After we set up the Commercial Roofing contest, we helped set up for a TeamWorks event. During two days from 8 a.m.-5 p.m., four-person teams build a shed that has masonry, plumbing, carpentry, electrical and (now) asphalt shingle roofing components. The roof portion of the TeamWorks contest includes a hip, ridge, valley and edge metal. There are 42 states competing, which means there will be 42 sheds built from the ground up. Thanks to SRS Distribution and TAMKO Building Products for donating all the materials for the TeamWorks contest. 5 p.m.: The Roofing Pavilion is now set up except for the steep-slope mockup for the TeamWorks event; the contest area has four mockups. All the materials have been delivered to the contest and pavilion area. Johns Manville Roofing Systems has a great space set up to teach anyone who wants to learn how to weld TPO membrane.

Here’s hoping when we open tomorrow we won’t be neck-deep in avoidable mistakes, but “cautious optimism” is the term for the day.

June 20

Wow, roofing is the new kid at school who people seem eager to meet. We did get that steep-slope mockup delivered on time, and all day the Johns Manville Roofing Systems table has been occupied by students, teachers, advisers and administrators learning how to couple seams with a T-joint. The Johns Manville Roofing Systems installers who are here for the week have been on their feet over an air welder nearly nonstop.

Today the SkillsUSA TECHSPO opened and will run for three days. TECHSPO is the trade show portion of SkillsUSA where dozens of industries and hundreds of sponsors exhibit in three conference halls that also house contests. Our space was located between the TeamWorks event and Commercial Roofing contest.

On the Commercial Roofing contest side, today was orientation and the 80-question written test. Our judges explained the mockup and materials. The students did a safety brief, demonstrated how to properly put on a personal fall-arrest system, and explained what they’ll be doing on Wednesday and Thursday—the contest days.

There are four states competing in the Commercial Roofing contest: Indiana, Kansas, South Carolina and Virginia. One student will win a $1,000 prize and the title of National Champion.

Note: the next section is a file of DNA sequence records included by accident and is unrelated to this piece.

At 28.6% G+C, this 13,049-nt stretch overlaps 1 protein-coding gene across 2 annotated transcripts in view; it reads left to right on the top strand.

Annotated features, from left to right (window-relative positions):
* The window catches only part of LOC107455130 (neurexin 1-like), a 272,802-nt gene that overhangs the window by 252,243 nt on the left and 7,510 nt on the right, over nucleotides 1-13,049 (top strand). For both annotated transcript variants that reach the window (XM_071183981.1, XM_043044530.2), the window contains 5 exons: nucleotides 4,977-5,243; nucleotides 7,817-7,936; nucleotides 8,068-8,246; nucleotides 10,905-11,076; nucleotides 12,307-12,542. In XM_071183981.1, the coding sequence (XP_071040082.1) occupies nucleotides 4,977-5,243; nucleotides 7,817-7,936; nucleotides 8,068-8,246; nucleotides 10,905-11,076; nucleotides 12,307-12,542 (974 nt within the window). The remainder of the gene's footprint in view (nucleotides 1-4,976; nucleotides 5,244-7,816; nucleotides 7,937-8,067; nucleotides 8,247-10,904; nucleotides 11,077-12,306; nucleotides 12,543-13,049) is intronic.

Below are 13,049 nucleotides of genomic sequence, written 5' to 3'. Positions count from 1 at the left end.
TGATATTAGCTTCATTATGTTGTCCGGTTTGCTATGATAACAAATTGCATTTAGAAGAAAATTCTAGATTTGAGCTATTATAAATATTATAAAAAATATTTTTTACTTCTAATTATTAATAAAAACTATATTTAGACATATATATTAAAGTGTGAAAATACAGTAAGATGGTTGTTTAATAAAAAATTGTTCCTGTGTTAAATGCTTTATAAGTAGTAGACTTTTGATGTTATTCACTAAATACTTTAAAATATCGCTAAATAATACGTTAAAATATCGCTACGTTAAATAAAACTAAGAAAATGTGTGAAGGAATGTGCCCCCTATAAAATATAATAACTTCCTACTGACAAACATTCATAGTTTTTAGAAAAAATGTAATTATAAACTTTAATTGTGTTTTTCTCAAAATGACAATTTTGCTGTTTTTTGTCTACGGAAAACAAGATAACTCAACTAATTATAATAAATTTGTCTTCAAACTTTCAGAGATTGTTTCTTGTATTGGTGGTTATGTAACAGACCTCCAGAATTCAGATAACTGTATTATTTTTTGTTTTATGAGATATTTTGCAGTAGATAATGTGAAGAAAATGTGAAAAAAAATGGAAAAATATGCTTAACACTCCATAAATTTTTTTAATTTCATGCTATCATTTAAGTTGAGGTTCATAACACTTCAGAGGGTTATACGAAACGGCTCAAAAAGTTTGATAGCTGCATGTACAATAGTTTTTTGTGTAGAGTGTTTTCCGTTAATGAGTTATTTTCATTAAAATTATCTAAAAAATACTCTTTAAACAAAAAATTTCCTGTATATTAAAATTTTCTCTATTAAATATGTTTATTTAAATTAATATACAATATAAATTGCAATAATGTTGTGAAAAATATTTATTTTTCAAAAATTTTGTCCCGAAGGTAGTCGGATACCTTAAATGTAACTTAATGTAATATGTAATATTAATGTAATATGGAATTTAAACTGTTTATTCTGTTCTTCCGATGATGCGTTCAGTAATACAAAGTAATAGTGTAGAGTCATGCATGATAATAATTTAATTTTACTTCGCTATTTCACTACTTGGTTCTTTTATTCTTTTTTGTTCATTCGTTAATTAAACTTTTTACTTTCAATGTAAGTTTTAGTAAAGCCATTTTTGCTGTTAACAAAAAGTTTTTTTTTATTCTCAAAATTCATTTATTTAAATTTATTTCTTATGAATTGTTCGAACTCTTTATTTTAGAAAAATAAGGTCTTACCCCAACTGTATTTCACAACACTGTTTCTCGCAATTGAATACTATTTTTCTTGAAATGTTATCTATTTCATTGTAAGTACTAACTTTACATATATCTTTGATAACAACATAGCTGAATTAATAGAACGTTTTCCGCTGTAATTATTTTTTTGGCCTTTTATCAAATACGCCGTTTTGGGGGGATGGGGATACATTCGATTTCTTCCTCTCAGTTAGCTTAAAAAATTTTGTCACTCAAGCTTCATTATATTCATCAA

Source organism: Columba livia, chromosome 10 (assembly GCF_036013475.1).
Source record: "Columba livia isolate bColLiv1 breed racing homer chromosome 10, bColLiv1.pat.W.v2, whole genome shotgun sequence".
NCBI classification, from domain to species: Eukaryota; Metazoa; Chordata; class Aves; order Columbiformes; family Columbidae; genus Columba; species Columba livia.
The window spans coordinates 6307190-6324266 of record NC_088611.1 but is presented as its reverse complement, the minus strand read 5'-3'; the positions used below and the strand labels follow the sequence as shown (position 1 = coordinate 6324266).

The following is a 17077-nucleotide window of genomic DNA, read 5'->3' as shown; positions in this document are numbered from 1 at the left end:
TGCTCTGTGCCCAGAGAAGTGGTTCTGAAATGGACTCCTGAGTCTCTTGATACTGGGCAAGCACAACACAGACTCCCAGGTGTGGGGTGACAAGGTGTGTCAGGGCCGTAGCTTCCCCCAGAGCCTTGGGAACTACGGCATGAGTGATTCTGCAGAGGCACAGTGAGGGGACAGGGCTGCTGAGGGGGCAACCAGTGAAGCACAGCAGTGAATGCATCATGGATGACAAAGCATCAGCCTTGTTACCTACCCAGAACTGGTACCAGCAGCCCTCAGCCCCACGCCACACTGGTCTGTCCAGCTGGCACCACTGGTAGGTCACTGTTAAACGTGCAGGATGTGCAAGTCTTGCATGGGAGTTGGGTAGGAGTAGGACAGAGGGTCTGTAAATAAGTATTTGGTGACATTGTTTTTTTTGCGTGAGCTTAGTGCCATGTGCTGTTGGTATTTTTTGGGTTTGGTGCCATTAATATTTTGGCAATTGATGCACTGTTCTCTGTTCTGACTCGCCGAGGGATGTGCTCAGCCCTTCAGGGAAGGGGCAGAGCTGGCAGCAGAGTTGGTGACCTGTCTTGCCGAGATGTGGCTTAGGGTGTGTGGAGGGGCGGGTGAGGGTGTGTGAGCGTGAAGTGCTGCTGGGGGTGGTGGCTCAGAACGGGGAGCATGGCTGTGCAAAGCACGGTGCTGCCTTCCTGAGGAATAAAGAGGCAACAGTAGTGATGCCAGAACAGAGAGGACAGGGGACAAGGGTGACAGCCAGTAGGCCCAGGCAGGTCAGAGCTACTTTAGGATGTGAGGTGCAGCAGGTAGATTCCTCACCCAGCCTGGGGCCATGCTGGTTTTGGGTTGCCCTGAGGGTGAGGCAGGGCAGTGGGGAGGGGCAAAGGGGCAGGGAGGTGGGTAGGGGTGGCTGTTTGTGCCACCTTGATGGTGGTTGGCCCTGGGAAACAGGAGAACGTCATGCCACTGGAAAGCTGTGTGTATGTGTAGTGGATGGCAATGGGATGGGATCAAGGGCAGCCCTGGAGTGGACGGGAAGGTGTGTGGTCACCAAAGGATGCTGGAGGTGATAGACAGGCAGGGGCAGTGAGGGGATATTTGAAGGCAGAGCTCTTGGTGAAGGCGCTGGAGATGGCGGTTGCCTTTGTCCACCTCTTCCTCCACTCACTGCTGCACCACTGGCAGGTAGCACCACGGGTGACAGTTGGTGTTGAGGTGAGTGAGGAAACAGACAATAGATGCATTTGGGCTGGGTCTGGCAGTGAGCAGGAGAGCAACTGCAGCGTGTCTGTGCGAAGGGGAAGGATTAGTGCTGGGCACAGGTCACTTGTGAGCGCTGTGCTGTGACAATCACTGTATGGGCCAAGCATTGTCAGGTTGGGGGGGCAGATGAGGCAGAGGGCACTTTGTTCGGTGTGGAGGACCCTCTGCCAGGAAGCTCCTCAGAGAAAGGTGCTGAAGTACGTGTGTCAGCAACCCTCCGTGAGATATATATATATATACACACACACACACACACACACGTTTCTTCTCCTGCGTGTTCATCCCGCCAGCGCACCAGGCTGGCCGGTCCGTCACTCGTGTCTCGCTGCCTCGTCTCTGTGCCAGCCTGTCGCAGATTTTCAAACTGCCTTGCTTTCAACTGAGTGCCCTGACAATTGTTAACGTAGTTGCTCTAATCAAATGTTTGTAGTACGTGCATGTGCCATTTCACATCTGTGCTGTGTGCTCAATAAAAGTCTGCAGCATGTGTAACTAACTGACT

The four competing students are similar in a lot of ways to any other group of teenagers. After about 20 minutes together, they are constantly joking to hide nerves, and they are excited their gift bags include screen protectors for their phones.

After the students’ afternoon break, I found them back at the competition area getting advice from the judges (courtesy of IB Roof Systems) for the next three hours. They reviewed some contest components with the judges, who went step by step and let the students practice with IB Roof Systems 60-mil TPO membrane (burning some pieces along the way), and did final prep for the contest that starts tomorrow.

We’ve given out hundreds of lapel pins to promote roofing to people, and National Women in Roofing’s table has been buzzing all day. RT3 has been piloting its drone and demonstrating virtual reality in roofing. NRCA Chairman of the Board Lisa Sprick, president of Sprick Roofing Co. Inc., Corvallis, Ore.; McKay Daniels, NRCA’s CEO; and Lisa Pate, executive director of the Florida Roofing and Sheet Metal Contractors Association Inc., are here, along with Amy Staska, vice president of NRCA University.

There are a lot of booths around us with displays that might have cost 10 times more than what we paid for ours, and they are only getting about 25% of the visitors the Roofing Pavilion is receiving.